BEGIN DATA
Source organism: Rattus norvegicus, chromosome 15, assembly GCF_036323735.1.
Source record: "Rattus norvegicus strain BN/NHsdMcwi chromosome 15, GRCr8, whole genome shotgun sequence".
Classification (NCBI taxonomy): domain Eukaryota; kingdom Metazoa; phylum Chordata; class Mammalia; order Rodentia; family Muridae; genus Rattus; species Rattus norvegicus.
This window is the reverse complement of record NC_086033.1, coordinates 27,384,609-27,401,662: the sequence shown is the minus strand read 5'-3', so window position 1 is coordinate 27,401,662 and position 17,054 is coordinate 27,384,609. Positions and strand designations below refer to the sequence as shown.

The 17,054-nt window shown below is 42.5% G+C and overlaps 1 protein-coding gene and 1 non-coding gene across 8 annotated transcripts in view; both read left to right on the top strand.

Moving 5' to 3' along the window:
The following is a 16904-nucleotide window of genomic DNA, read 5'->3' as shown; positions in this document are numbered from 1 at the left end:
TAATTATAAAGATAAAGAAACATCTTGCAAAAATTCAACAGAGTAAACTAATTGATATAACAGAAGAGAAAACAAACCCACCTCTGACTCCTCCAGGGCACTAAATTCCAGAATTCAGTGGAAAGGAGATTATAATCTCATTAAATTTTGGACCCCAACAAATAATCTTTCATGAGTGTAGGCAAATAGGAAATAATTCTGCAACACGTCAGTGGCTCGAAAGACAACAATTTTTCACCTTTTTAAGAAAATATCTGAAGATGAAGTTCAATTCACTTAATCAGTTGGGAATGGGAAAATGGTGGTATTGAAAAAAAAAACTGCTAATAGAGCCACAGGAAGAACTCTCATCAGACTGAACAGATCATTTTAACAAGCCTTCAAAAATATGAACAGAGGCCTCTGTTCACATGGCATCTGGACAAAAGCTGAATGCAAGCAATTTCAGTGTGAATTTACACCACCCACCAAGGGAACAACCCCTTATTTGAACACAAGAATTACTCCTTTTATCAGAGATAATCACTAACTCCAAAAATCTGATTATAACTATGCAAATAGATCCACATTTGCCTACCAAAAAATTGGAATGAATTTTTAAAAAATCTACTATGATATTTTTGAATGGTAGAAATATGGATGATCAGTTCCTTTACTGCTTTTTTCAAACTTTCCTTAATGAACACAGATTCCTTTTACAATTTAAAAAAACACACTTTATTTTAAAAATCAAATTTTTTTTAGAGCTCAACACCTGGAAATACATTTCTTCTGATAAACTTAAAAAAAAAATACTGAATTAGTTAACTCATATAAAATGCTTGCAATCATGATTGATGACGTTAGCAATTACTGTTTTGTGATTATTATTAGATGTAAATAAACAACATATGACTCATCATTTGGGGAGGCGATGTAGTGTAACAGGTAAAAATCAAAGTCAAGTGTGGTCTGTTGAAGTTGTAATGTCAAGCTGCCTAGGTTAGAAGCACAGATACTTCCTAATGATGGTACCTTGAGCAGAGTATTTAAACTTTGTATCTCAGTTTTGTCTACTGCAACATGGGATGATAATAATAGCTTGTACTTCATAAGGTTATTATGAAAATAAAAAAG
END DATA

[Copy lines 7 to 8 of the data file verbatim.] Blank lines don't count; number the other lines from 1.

The following is a 16904-nucleotide window of genomic DNA, read 5'->3' as shown; positions in this document are numbered from 1 at the left end:
TAATTATAAAGATAAAGAAACATCTTGCAAAAATTCAACAGAGTAAACTAATTGATATAACAGAAGAGAAAACAAACCCACCTCTGACTCCTCCAGGGCACTAAATTCCAGAATTCAGTGGAAAGGAGATTATAATCTCATTAAATTTTGGACCCCAACAAATAATCTTTCATGAGTGTAGGCAAATAGGAAATAATTCTGCAACACGTCAGTGGCTCGAAAGACAACAATTTTTCACCTTTTTAAGAAAATATCTGAAGATGAAGTTCAATTCACTTAATCAGTTGGGAATGGGAAAATGGTGGTATTGAAAAAAAAAACTGCTAATAGAGCCACAGGAAGAACTCTCATCAGACTGAACAGATCATTTTAACAAGCCTTCAAAAATATGAACAGAGGCCTCTGTTCACATGGCATCTGGACAAAAGCTGAATGCAAGCAATTTCAGTGTGAATTTACACCACCCACCAAGGGAACAACCCCTTATTTGAACACAAGAATTACTCCTTTTATCAGAGATAATCACTAACTCCAAAAATCTGATTATAACTATGCAAATAGATCCACATTTGCCTACCAAAAAATTGGAATGAATTTTTAAAAAATCTACTATGATATTTTTGAATGGTAGAAATATGGATGATCAGTTCCTTTACTGCTTTTTTCAAACTTTCCTTAATGAACACAGATTCCTTTTACAATTTAAAAAAACACACTTTATTTTAAAAATCAAATTTTTTTTAGAGCTCAACACCTGGAAATACATTTCTTCTGATAAACTTAAAAAAAAAATACTGAATTAGTTAACTCATATAAAATGCTTGCAATCATGATTGATGACGTTAGCAATTACTGTTTTGTGATTATTATTAGATGTAAATAAACAACATATGACTCATCATTTGGGGAGGCGATGTAGTGTAACAGGTAAAAATCAAAGTCAAGTGTGGTCTGTTGAAGTTGTAATGTCAAGCTGCCTAGGTTAGAAGCACAGATACTTCCTAATGATGGTACCTTGAGCAGAGTATTTAAACTTTGTATCTCAGTTTTGTCTACTGCAACATGGGATGATAATAATAGCTTGTACTTCATAAGGTTATTATGAAAATAAAAAAG